My 12-year-old mare tends to run on the thin side; I can just barely see the outline of some ribs. I like seeing her with a little more weight. Right now, she’s about 1,020 lb (460 kg). Our weather shifts from wet to dry, and because of this, her hooves crack. Her soundness is off-and-on due to some problems stemming from contracted tendons. She eats 5 lb (2.3 kg) of sweet feed and has access to pasture or coastal hay at all times. How can I get her to gain some weight without affecting her soundness or the health of her feet and legs?
Your mare is getting an adequate amount of feed for a mature, idle horse, but she doesn’t appear to be utilizing it effectively. Here are a few recommendations.
Consider switching to a feed with multiple energy sources. The sweet feed you’re currently feeding provides energy from primarily starch. Some horses, and your mare might be one of them, respond to feeds that contain a medley of energy sources, such as starch, fat, and fermentable fiber. Check the feed tag or bag for high-fat ingredients like stabilized rice bran and vegetable oil, as well as high-fiber add-ins, including beet pulp or soybean hulls.
Adding vegetable oil to her current feed will make each meal more energy-dense. While corn oil has been popular in the past, the current trend is to feed soybean or canola oil, as they have a more favorable balance of fatty acids.
Though free-choice hay is a great way to make sure the mare’s forage needs are appropriately met, you might consider a more energy-rich source of forage such as a legume (typically alfalfa or lucerne) or a legume-grass mix. You could also supplement with a few pounds of alfalfa-based hay cubes or pellets.
Optimal fermentation of forage depends on a healthy hindgut environment. Hard keepers sometimes have more variation in pH levels in the hindgut than other horses, which can negatively affect fiber digestion and weight gain. To help control the pH level and optimize fermentation, use a hindgut buffer such as EquiShure. This product has helped many hard keepers achieve improvement in body condition.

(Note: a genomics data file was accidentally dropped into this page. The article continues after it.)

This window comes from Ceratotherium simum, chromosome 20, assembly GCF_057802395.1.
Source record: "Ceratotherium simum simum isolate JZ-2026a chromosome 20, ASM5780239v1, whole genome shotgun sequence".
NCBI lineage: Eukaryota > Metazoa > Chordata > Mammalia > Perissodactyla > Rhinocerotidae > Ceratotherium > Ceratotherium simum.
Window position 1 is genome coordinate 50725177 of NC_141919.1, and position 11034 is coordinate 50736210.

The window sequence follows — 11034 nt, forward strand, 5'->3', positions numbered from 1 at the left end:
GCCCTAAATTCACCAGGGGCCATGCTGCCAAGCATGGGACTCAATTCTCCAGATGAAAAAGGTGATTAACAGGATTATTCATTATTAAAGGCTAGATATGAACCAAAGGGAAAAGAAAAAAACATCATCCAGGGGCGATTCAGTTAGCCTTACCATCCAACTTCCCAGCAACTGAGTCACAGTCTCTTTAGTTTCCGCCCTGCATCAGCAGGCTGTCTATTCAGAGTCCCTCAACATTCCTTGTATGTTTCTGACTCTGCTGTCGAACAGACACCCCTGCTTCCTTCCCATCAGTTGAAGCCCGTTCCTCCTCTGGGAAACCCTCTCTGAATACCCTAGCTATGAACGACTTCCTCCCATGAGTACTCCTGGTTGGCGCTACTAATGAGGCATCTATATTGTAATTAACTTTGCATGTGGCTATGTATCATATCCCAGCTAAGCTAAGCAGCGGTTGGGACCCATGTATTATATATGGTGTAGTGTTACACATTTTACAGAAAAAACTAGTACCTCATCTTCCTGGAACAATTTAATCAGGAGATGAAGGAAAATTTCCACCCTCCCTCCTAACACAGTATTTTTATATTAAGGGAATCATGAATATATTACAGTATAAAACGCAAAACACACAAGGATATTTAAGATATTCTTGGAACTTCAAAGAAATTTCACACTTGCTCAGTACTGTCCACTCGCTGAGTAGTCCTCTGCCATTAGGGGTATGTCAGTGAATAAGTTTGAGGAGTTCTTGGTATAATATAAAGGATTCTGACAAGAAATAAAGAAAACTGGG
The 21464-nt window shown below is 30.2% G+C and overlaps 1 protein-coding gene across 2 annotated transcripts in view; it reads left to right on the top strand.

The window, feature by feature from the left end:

Including information about the mare’s lameness is helpful. Because you do not wish for her to gain a lot of weight, just a one-point upgrade in body condition, I do not think weight gain will impact her soundness. Because you brought it up, however, you should pay careful attention to her soundness as weight gain occurs. It is possible that your mare feels most comfortable in a moderately thin state (a condition score of 4, for example). If this is the case, the best choice might be for her to remain lighter than you wish. Remember, the best weight for an individual horse depends on multiple factors, including its overall health.
For poor hoof quality, choose a hoof supplement that not only supplies biotin at 20 mg a day, the recommended amount, but also other important hoof-building nutrients, such as the amino acid methionine, essential fatty acids, and minerals like zinc and iodine. Bio•Bloom PS (Bio•Bloom in Australia) contains all of these important ingredients. Of course, working with a competent farrier to help resolve hoof issues is important as well.
|Putting Weight on a Skinny Horse|
|Hot Blood, Warm Blood, Cold Blood in Horses|
|Stabilized Rice Bran–Just the Facts, Please|
|Drinking Behavior of Horses: Six Facts About Water Intake|
|Swollen or Filled Legs: What’s Wrong With Your Horse?|
|What Diet Is Best for Horses with PSSM?|
|New Advice for Treating Navicular Infections in Horses|
|Stress of Weaning Impacts Digestive Health of Foals|
|Acupuncture, Biotin for Laminitic Horses|
|A New Way to Diagnose Joint Infection in Horses|